Spring River Walleye TechniquesBy Dale Helgeson - April 1, 2004
Every year the masses of walleyes head up river to prepare for the spawning season to produce more wonderful walleyes. The rivers become filled with boats in anticipation of catching some of these wonderful fish and hopefully catch that trophy of a lifetime.
You have been preparing for this for months. Everything is set and ready to go. All the equipment and the boat are ready to go and finally you get to the river to start to fish. Then the questions come up where they are going to be? Many people head straight for the dam. The dam can prove to be very productive. Many fish seeking to migrate up the river are stopped by dam and will stack up in this area while staging to spawn. Some other key areas not to overlook though are wing dams. Wing dams provide a break from the current as well as still having flow to wash food down to staging fish. Find rock rubble just off the main channels near deeper water and one of my favorites is actually shallow sand flats adjacent to deep channels.
Once you locate some key areas to fish on lake maps like the 3D maps from Mapping Specialists and you are on the water you need to decide what techniques to employ for the conditions.
The number one technique is vertical jigging. Depending on the flow and location I use the lightest jig possible down to as small as 1/16 ounce. In heavy current I will go up even as large as 1 ounce. The key is boat control and staying vertical. You want to use the lightest jig that allows you to feel the bottom while controlling the boat with a good electric trolling motor to maintain being completely vertical. You don't want any line angle. I have had great success with the new Day Brite jigs from Fin-Tech. The metallic plated finish will take a pounding on the rocks much better than the regular painted jigs. The metallic finish also adds the extra flash to catch the walleyes eyes. I tip the jigs with either a fathead minnow or plastic. One thing to remember about river fishing is walleyes feed out of instinct more than being hungry. They are very opportunistic in their feeding. If food is washed down the river they will usually not have time to check it out for very long. If it looks and smells like food then they think it is food. They only have sometimes less than a second to decide before it is washed past them so they will instinctively eat it. That is why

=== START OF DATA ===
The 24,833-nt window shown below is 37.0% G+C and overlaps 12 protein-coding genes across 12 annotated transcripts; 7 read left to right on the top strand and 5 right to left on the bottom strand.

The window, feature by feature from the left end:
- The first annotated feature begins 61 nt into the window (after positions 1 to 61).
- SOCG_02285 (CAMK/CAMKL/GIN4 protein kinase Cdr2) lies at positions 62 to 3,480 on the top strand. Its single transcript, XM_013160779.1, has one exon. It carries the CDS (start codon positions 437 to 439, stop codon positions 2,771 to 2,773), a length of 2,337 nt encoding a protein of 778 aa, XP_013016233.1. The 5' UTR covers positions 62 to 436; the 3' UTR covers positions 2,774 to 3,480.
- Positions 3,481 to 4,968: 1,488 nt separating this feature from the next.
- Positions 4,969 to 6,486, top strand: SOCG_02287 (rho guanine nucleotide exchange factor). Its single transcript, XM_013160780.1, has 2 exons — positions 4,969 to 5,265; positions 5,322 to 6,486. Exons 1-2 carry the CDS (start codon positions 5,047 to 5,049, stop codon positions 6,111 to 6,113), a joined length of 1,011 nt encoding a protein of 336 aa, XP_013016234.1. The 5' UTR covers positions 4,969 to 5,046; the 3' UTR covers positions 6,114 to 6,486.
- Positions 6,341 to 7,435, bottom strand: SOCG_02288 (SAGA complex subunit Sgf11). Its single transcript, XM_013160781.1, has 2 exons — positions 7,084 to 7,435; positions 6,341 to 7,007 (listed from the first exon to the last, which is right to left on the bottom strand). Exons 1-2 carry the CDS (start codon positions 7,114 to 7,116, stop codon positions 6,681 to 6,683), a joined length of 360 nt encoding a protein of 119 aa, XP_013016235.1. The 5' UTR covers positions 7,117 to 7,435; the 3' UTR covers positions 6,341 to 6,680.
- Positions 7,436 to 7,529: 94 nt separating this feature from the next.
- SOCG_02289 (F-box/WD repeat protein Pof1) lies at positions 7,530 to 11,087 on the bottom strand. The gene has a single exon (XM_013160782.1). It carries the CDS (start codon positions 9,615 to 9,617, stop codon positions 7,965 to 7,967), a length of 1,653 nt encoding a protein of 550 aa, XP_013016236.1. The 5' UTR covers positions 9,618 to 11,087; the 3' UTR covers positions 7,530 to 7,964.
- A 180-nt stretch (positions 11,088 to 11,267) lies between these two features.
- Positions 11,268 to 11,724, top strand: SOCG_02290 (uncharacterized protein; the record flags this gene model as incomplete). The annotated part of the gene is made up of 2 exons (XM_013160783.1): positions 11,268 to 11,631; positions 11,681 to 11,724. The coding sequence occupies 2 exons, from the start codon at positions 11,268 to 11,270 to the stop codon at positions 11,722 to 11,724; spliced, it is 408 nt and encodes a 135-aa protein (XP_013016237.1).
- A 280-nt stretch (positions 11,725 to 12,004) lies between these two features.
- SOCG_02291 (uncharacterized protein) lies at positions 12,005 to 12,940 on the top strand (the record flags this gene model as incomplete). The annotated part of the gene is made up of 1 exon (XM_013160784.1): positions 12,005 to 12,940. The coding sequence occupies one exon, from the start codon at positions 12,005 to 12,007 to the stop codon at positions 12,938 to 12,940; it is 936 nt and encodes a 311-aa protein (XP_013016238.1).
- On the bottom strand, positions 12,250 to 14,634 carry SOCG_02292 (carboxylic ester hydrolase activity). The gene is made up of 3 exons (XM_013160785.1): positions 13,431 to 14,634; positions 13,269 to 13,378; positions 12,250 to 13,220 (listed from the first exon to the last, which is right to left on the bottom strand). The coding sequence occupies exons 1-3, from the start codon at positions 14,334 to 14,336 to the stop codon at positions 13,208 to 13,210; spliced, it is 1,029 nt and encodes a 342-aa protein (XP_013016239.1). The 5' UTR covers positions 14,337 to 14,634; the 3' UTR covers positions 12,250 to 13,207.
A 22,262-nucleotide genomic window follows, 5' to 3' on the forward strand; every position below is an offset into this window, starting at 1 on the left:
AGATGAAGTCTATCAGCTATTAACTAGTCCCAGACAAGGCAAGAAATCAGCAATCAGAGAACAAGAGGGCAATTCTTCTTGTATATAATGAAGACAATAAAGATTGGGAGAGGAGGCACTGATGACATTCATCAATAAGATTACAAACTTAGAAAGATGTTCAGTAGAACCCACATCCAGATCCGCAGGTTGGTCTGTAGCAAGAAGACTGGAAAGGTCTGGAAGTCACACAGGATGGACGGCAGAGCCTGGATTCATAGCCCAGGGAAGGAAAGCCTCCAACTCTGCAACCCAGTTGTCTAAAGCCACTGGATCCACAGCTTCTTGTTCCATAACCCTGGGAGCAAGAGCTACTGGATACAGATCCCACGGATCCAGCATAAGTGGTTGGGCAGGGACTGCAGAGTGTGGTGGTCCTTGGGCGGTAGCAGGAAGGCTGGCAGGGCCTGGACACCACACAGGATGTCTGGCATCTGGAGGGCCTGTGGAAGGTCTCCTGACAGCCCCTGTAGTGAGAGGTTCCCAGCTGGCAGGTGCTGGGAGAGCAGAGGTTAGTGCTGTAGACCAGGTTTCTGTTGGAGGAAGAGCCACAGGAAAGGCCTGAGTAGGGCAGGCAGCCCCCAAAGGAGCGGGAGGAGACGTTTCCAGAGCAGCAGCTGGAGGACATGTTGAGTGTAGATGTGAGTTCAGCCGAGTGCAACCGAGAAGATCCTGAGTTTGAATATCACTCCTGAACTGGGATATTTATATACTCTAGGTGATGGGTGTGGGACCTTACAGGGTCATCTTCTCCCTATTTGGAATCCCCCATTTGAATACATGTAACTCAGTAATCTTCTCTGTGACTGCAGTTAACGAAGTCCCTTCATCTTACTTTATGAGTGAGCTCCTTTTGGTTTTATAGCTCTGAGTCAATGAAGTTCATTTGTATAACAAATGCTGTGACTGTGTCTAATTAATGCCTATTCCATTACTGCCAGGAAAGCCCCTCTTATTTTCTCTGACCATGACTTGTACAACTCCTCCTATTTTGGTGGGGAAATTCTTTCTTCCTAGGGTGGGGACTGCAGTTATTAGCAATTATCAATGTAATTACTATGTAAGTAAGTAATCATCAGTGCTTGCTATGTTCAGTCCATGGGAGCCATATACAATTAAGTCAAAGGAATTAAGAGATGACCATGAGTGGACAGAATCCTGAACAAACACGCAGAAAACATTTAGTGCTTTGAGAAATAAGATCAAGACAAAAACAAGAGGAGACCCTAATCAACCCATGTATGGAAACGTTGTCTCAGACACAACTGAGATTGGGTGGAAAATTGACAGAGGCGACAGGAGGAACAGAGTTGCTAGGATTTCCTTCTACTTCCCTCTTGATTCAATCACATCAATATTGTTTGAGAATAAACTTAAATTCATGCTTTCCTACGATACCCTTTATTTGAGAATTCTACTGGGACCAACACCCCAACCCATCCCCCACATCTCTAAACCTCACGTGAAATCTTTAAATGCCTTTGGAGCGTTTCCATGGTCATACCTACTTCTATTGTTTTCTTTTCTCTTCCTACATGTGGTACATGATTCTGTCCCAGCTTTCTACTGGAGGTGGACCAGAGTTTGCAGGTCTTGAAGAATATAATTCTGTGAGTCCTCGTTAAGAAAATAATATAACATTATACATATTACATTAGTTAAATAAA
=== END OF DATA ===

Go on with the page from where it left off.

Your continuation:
Another technique that I use if I only want to jig one rod or even anchor in a spot I will use a dead stick. I will usually set this up with a three way swivel with either a bell sinker on the bottom or a heavy Zone-R jig tipped with a fathead depending on how many baits you are allowed. On the upper line I like to put a crank bait out about 2 feet ora Phelps floating jig head tipped with a fathead. I like the Dave's Lures Nitro Shiners, Reef Runner Rip Sticks, or Rapala's Husky jerks for my crank baits. I will rig these up and put them in one of my RAM rod holders while I am vertical jigging or casting jigs.
That brings me to another technique of casting jigs. I prefer to do this into the shallow sand flats adjacent to the main channels or deep holes. I have good success with casting Knuckleball jigs into the sand flat usually tipped with plastic. I usually down size my jig so that the slower current up on the flat can still tumble my jig down stream. It is important to have current on the sand flat to make the jig roll. All you do is a slight lift and drop method so the jigs moves farther down and set the hook on anything out of the ordinary, slack line or a hard bump. You are better off setting the hook too much than not enough to improve the amount of fish caught.
Try some of these techniques and you will increase your catches on the river this spring. Also always remember to be safe on the water because of floating debris and shallow spots on the river. If possible go with someone familiar with the river system to avoid damage to your boat and yourself.